That means the draft is the best way to go for bolstering the tight end spot. And 2014 happens to be one of the deepest tight end drafts in years. Atlanta might consider bringing in two guys with contrasting styles: They could go for an in-line guy like Arthur Lynch or C.J. Fiedorowicz or focus on picking a tight end prospect with the athleticism and receiving abilities to split wide. Texas Tech's Jace Amaro or Troy Niklas of Notre Dame might be early-round options to play that "joker" tight end position.

Bring in a Premiere, Versatile Edge Rusher

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    Atlanta has a couple solid pass-rushers on the roster right now. Osi Umenyiora and Jonathan Babineaux both look like good fits at 4-3 weak-side defensive end and 3-4 weak-side linebacker.

    But after them, there isn’t a single edge player with the potential to get 10 sacks in 2014.

    Despite defensive coordinator Mike Nolan saying that he would rather see his team get 40 sacks by having 10 guys with four sacks as opposed to four guys with 10 sacks, a truly dominant premiere pass-rusher is needed in Atlanta’s defense for it to function at its top capacity.

    There are two great fits in the 2014 NFL draft. Jadeveon Clowney and Khalil Mack both would be guys who could get 10 or more sacks as a rookie. They would completely change the Falcons pass-rush situation from that of two average pass-rushers to one with those two average rushers elevated by an elite one.

    An elite rusher frees up the rest of his defense to make plays even if he can’t make them himself. Clowney showed that in his 2011 and 2012 campaigns at South Carolina. Sure, he had a ton of tackles for loss and sacks himself, but Devin Taylor and Melvin Ingram didn’t have to face nearly as many double-teams.

    That’s because Clowney was drawing much of the attention from opposing offenses. The real question with guys like Clowney and Mack are how well they fit the non-base defenses. In other words, how well will Clowney do standing up and rushing? How well will Mack do with his hand in the dirt?

Bring in Competition at Offensive Tackle

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    Sam Baker and Lamar Holmes or Mike Johnson are almost 100 percent assured to be the starting offensive tackles when opening day rolls around if the Falcons don’t invest their top 10 pick in an offensive tackle like Greg Robinson or Jake Matthews.

    While the Falcons could easily bring in a first-round tackle and have him start, it wouldn’t be shocking for the them to feel confident that Baker was only performing poorly last year because of an injury. They also might believe that Holmes's subpar performance was due to switching from right tackle to left after Mike Johnson dislocated his ankle early in the 2013 season.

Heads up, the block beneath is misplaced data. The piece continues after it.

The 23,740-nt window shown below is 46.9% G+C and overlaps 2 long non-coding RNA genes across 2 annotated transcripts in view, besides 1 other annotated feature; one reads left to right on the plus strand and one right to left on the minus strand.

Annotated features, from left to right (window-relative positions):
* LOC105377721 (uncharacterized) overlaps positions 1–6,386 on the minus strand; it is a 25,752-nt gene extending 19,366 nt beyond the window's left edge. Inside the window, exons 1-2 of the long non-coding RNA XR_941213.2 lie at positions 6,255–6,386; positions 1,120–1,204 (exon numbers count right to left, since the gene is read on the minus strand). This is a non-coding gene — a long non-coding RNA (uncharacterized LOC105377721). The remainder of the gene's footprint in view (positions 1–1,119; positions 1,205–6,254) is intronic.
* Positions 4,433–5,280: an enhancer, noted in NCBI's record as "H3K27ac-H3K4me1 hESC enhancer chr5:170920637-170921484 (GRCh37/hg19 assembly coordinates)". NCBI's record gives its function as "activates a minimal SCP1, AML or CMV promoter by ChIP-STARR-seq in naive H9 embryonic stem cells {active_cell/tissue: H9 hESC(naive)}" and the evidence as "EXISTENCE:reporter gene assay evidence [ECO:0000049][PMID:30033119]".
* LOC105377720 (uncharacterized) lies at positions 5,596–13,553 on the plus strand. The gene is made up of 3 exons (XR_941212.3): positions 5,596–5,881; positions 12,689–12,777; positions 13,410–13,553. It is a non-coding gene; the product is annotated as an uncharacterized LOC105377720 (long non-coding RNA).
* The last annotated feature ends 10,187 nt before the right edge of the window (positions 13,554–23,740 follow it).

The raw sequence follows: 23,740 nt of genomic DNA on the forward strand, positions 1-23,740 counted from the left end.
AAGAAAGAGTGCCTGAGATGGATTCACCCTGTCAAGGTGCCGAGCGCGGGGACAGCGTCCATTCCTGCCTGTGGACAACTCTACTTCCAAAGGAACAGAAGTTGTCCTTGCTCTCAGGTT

So the real need could just be depth and competition—specifically at left tackle where Baker’s injury history and Holmes’ awful 2013 performance makes it seem like they need a legitimate backup.

    This is where the middle rounds of the draft will truly come into play. James Hurst, Tiny Richardson and even Ja’Wuan James would be ideal options somewhere between the third and fifth rounds of the draft, as Atlanta may view them as players with potential to develop into competent starters one day.

    Then there’s the big name at tackle. Seantrel Henderson is someone whom the Falcons could feel is worthy of a late-round flyer. His natural talent level is right up there with Robinson or Matthews, but his motivation and injury backgroun are what will drop him in the draft.

Finish Getting Depth for the Rest of the Team

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    The Falcons weren’t terrible in 2013 because of a lack of talent. They were terrible in 2013, because they were unable to recover from injuries to Roddy White, Julio Jones, Steven Jackson, Sean Weatherspoon, Kroy Biermann and Sam Baker.

    Basically, the Falcons were horrible because they didn’t have any semblance of experienced depth on the roster. That will change a lot in 2014 because of the free agents they brought in or re-signed.

    However, improving depth is what the draft is all about after the third round. They should be able to really address some needs there with seven picks on Day 3 of the draft. They need to focus on finding a backup quarterback, future running back and another receiver on offense.

    On top of that, they should look for another cornerback, another weak-side linebacker and another safety on defense.

    If, starting in Round 3, the Falcons do decide to go with the "best player available" approach, they could end up with a massively improved roster.


    All stats used are either from Pro Football Focus' Premium Stats (subscription required), ESPN, CFBStats or the NFL. All combine and pro day info is courtesy NFL Draft Scout. All contract information is courtesy of Spotrac and Rotoworld.

    Scott Carasik is a Featured Columnist for Bleacher Report. He covers the Atlanta Falcons, College Football, NFL and the NFL draft. He also runs